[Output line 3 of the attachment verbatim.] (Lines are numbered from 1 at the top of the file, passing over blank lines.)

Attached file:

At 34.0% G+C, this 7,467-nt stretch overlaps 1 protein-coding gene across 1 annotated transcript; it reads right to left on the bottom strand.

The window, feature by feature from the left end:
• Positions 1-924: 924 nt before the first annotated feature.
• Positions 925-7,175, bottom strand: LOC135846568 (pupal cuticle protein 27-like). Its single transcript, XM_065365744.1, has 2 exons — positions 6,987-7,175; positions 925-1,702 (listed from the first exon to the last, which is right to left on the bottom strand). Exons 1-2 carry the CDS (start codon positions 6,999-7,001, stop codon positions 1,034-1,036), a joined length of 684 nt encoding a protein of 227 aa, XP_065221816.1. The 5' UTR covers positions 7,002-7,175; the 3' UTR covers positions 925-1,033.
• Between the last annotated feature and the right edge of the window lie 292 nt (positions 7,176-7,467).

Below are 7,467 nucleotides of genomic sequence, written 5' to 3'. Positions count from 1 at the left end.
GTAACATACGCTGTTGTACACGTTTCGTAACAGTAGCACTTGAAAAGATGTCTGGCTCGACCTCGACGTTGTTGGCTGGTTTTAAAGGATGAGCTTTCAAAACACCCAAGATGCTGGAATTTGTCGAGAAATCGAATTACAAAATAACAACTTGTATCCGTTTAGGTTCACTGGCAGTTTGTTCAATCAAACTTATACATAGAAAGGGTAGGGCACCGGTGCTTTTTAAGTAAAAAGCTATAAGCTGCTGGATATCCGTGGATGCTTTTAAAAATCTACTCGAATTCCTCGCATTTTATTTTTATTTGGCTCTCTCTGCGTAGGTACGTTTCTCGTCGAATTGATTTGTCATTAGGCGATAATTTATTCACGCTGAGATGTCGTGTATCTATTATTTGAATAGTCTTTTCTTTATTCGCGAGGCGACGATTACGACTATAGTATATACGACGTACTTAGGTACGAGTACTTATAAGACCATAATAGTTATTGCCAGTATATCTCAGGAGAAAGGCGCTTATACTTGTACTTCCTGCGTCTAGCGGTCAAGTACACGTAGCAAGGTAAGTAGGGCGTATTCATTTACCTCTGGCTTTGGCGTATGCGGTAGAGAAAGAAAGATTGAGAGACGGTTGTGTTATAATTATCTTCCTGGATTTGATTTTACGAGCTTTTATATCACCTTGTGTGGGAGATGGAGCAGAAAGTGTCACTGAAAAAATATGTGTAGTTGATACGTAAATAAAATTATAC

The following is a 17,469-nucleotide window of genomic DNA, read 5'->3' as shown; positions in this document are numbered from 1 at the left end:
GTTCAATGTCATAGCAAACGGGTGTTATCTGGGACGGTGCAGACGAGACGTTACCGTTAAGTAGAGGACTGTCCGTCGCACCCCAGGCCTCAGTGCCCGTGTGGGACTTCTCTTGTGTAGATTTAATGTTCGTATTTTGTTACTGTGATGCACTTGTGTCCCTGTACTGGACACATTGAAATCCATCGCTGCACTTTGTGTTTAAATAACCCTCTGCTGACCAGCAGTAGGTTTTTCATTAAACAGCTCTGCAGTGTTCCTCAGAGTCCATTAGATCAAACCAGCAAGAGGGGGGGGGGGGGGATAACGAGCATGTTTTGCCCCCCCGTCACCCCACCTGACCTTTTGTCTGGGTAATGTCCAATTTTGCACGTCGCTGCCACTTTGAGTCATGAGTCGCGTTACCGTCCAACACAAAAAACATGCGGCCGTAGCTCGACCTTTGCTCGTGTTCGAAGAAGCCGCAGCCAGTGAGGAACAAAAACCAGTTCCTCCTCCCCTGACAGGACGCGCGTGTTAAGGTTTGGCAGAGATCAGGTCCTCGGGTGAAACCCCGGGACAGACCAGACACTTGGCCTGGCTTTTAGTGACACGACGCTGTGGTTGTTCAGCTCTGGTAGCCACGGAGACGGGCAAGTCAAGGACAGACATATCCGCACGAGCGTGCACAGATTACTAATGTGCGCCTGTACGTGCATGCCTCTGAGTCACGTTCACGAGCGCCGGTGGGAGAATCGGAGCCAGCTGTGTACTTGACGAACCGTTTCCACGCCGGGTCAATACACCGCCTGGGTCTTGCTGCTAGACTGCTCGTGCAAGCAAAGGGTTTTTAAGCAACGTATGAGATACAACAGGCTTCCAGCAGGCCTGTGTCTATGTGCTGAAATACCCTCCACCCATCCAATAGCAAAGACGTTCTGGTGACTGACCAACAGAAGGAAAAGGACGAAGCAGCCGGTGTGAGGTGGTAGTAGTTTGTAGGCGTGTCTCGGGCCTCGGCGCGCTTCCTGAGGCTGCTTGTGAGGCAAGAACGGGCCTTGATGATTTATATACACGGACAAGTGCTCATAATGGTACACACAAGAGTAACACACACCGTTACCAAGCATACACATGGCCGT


• Positions 1-924: 924 nt before the first annotated feature.